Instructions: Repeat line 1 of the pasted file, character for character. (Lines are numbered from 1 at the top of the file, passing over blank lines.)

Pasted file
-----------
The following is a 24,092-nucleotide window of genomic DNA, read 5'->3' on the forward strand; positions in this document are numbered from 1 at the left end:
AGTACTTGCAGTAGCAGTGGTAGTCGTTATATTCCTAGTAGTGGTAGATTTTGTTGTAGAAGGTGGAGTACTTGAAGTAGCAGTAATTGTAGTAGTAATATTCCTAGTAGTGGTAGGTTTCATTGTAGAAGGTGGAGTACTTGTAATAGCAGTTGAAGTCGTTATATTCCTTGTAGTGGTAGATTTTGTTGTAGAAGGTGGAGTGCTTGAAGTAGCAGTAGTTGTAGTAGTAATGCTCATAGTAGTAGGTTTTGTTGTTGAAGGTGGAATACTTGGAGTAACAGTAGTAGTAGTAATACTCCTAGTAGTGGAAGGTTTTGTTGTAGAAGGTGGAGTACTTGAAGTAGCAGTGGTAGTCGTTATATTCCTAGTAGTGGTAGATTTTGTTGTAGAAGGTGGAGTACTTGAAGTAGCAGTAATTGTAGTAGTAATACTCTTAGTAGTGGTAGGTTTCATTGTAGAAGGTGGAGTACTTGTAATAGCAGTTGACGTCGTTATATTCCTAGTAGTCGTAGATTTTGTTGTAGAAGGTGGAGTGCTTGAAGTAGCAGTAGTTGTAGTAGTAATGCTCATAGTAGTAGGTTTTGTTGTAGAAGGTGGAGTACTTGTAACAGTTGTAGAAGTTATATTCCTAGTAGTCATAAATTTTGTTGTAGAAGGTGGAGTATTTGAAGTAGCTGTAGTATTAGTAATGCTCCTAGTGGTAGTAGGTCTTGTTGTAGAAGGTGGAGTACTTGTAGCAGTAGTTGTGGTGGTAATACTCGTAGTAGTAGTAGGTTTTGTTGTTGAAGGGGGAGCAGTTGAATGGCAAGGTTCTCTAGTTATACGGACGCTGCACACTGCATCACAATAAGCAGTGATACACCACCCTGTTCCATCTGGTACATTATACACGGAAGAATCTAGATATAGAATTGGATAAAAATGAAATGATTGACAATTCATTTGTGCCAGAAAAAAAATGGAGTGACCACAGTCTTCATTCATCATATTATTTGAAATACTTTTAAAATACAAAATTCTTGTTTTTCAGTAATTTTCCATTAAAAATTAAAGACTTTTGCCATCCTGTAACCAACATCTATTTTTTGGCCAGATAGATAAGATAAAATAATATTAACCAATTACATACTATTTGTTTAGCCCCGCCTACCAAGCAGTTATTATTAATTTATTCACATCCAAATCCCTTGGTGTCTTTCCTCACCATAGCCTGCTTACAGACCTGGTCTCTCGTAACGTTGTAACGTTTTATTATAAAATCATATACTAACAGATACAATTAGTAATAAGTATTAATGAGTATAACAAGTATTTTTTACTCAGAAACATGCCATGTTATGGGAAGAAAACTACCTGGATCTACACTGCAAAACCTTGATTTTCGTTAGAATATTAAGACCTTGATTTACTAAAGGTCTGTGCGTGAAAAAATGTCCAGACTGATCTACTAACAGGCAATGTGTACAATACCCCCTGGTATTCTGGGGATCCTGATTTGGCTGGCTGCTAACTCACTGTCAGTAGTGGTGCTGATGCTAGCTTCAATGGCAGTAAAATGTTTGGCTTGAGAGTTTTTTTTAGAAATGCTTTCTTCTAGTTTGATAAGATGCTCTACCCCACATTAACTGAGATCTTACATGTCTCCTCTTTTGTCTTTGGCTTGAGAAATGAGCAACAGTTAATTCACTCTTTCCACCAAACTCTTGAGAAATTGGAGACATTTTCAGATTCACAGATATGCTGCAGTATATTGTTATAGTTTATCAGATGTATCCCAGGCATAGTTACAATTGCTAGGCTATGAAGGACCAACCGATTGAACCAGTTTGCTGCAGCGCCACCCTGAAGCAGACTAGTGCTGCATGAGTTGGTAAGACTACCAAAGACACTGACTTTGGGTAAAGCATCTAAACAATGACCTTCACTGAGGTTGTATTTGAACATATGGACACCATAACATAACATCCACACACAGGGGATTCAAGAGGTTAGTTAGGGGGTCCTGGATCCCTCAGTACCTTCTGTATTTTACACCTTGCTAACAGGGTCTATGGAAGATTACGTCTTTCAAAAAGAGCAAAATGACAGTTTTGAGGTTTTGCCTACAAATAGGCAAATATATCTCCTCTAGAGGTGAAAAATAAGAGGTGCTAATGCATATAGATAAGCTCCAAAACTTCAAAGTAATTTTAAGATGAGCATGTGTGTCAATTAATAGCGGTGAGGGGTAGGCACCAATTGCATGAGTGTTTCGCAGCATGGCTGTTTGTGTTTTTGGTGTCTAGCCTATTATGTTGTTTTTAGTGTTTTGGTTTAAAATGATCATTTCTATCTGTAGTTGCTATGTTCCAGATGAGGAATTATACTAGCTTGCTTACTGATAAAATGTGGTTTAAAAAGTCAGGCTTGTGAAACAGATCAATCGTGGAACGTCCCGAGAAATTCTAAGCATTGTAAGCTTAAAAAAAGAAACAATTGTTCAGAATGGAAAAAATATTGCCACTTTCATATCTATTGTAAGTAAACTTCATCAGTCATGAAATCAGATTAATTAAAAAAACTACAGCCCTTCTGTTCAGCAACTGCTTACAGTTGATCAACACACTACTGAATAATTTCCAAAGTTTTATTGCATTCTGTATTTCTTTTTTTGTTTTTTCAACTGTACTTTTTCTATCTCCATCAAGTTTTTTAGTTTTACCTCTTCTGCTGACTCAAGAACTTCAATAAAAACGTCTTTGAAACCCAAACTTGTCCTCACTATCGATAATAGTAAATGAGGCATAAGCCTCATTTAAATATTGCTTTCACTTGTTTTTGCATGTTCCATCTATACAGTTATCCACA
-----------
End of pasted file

The following is a 24,092-nucleotide window of genomic DNA, read 5'->3' on the forward strand; positions in this document are numbered from 1 at the left end: